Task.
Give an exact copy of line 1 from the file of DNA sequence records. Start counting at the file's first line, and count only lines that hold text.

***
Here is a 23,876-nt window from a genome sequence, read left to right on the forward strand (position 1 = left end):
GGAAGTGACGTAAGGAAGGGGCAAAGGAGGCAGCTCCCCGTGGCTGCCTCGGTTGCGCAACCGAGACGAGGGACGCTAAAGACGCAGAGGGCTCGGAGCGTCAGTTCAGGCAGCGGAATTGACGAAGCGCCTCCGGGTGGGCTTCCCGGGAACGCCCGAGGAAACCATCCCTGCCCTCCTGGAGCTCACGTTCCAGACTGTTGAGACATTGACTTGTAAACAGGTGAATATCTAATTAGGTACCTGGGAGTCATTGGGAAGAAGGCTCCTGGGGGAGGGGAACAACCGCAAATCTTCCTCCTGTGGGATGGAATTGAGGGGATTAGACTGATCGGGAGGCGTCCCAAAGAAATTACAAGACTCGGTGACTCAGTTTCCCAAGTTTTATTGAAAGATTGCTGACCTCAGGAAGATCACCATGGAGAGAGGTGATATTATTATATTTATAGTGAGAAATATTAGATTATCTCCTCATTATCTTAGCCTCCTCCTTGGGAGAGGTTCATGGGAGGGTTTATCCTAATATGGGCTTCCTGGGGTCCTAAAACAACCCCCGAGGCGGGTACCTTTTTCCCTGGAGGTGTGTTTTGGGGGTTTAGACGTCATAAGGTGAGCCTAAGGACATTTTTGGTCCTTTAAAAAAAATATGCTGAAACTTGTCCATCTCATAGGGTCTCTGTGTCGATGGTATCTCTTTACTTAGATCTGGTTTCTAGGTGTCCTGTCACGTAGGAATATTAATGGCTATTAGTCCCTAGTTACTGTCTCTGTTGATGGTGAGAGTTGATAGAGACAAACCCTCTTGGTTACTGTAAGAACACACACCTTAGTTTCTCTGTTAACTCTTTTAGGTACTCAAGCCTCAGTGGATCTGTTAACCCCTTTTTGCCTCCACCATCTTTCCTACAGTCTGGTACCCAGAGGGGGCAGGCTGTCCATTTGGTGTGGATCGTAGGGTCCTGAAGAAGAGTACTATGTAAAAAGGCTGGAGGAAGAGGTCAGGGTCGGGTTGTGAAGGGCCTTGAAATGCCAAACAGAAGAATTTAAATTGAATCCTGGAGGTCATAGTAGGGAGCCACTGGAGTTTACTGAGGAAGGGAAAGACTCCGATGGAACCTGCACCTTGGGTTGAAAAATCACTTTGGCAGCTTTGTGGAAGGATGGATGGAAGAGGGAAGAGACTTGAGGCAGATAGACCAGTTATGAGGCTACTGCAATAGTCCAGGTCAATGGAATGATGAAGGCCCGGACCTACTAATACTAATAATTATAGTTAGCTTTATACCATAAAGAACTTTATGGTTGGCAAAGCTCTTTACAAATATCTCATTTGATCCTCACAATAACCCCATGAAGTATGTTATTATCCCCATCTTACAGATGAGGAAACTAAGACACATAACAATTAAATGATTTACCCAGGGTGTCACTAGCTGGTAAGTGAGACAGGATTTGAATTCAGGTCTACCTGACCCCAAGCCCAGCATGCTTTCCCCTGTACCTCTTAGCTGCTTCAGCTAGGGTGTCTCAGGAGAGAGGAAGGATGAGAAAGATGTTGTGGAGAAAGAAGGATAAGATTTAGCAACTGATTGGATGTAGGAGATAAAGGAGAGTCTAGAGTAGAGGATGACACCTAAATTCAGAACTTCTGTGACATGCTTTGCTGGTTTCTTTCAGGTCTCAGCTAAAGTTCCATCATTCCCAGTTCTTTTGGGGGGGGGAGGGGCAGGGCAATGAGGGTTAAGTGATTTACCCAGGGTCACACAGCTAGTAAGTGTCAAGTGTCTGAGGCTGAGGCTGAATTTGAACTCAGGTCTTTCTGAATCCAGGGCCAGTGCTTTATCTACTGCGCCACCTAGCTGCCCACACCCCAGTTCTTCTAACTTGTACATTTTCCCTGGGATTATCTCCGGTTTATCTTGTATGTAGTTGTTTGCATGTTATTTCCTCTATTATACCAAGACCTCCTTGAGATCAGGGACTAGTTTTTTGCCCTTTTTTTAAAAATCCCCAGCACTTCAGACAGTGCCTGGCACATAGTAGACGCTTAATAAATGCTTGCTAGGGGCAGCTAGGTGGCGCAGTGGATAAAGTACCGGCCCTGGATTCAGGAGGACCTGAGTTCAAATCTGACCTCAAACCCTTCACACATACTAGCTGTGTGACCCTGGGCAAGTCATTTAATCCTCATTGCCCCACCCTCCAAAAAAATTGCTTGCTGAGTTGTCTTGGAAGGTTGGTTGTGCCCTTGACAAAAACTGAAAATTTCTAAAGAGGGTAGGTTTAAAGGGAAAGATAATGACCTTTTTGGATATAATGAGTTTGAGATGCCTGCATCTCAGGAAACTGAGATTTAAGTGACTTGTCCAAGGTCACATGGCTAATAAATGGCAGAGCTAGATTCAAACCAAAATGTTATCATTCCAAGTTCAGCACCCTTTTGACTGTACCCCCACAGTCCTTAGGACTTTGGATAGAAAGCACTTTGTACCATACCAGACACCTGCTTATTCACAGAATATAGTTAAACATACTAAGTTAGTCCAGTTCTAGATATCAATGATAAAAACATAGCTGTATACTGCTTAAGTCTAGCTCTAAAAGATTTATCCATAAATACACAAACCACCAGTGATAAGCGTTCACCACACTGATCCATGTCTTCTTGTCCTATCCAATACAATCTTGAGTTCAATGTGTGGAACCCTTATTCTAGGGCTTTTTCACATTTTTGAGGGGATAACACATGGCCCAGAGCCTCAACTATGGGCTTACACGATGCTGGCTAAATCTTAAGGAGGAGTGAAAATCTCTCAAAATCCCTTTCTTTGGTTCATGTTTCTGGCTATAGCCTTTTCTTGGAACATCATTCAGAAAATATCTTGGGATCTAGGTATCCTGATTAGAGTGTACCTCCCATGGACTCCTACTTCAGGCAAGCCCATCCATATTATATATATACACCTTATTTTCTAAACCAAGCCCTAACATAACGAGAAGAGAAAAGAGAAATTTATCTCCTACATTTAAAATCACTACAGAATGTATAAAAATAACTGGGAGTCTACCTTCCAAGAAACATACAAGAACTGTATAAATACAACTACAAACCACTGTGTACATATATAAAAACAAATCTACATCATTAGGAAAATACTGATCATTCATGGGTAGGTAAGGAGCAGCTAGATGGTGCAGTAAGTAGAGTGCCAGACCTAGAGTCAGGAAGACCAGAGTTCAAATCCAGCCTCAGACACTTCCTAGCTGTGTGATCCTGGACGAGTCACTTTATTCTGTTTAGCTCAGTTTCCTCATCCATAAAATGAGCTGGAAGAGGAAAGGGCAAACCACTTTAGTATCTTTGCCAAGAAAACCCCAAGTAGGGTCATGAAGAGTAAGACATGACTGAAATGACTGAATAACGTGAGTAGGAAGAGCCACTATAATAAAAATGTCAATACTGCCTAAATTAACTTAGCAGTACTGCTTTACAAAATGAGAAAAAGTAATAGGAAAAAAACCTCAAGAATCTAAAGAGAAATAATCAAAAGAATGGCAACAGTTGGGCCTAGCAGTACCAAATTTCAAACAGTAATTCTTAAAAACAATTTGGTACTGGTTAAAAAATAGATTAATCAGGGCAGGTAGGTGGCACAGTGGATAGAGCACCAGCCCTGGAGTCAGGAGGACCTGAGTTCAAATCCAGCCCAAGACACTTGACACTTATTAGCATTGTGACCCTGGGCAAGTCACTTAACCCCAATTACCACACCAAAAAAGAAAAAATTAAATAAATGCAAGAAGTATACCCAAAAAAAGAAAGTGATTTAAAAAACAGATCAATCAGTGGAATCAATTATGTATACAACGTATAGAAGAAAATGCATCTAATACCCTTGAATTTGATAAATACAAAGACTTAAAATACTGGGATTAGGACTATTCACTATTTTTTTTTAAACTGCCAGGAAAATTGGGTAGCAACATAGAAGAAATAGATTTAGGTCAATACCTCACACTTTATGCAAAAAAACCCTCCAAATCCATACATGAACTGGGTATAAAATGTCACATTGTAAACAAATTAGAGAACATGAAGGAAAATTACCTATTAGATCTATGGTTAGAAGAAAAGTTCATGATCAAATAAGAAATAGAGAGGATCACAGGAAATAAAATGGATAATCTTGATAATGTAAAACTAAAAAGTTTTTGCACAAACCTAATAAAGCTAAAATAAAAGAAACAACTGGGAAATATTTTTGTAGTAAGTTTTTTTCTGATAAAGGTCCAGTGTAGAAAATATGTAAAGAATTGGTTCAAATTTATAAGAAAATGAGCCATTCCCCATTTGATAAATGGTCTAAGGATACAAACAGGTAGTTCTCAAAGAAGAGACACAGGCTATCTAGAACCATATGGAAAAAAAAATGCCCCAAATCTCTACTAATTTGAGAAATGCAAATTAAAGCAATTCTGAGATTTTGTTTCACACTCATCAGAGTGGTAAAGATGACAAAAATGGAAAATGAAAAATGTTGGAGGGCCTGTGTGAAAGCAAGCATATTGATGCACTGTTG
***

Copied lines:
Here is a 23,876-nt window from a genome sequence, read left to right on the forward strand (position 1 = left end):